If this tree of knowledge was bearing such educational fruit to the students at SMC, why did the administration feel the need to "prune" it? Are we now merely in the Garden of Original Sin and, like Adam and Eve, about to be thrust out of academic paradise by the mismanagement of the Santa Monica College administrators and their overpriced pet consultants? Although in one SMC tax document Joan Abrahamson signed that she was working as a consultant for SMC as an individual and not as a company or other business entity, she nevertheless submitted invoices for her consultant work and expenses to SMC as being due and payable to The Jefferson Institute. It appears we, as students and taxpayers, were allegedly fleeced to pay for Abrahamson's "bold experiment."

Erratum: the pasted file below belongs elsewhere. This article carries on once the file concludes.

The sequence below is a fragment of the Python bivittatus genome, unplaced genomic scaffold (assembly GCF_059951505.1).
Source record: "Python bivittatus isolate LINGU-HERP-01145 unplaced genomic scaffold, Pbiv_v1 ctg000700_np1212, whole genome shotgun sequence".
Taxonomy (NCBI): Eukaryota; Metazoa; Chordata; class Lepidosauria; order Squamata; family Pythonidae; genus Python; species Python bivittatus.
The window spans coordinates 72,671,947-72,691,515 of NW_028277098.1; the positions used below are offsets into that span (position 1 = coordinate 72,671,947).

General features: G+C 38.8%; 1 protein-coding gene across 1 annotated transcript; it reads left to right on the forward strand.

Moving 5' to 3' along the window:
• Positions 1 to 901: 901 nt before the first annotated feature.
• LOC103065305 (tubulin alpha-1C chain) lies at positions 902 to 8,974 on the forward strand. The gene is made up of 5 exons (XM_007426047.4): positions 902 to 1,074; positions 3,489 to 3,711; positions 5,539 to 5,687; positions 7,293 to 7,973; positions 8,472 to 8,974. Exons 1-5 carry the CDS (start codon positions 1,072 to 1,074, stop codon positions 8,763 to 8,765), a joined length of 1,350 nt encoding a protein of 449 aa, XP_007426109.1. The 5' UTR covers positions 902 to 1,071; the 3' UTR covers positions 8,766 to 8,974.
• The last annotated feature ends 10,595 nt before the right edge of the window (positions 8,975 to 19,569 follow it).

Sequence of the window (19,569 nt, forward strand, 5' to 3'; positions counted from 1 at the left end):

In the September 24, 2002 Minutes of the Occupational Education Committee of the Academic Senate, Chair Bob Ware "reminded the committee members that the mission of the committee is to act as liaison between occupational programs and to promote them. He added that one of the purposes of the committee is to find a project to work on."

Marvin Martinez "pointed out that low enrollment is a complex issue. Low enrollments aren’t necessarily a lack of support from Counseling. He added that the modification of the curriculum was motivated by low enrollments. As a result of the upgrading and reforming of the curriculum, the program is in higher demand. He encouraged program leaders to look at the labor market data to find out what’s in demand."

The OEC further wrote: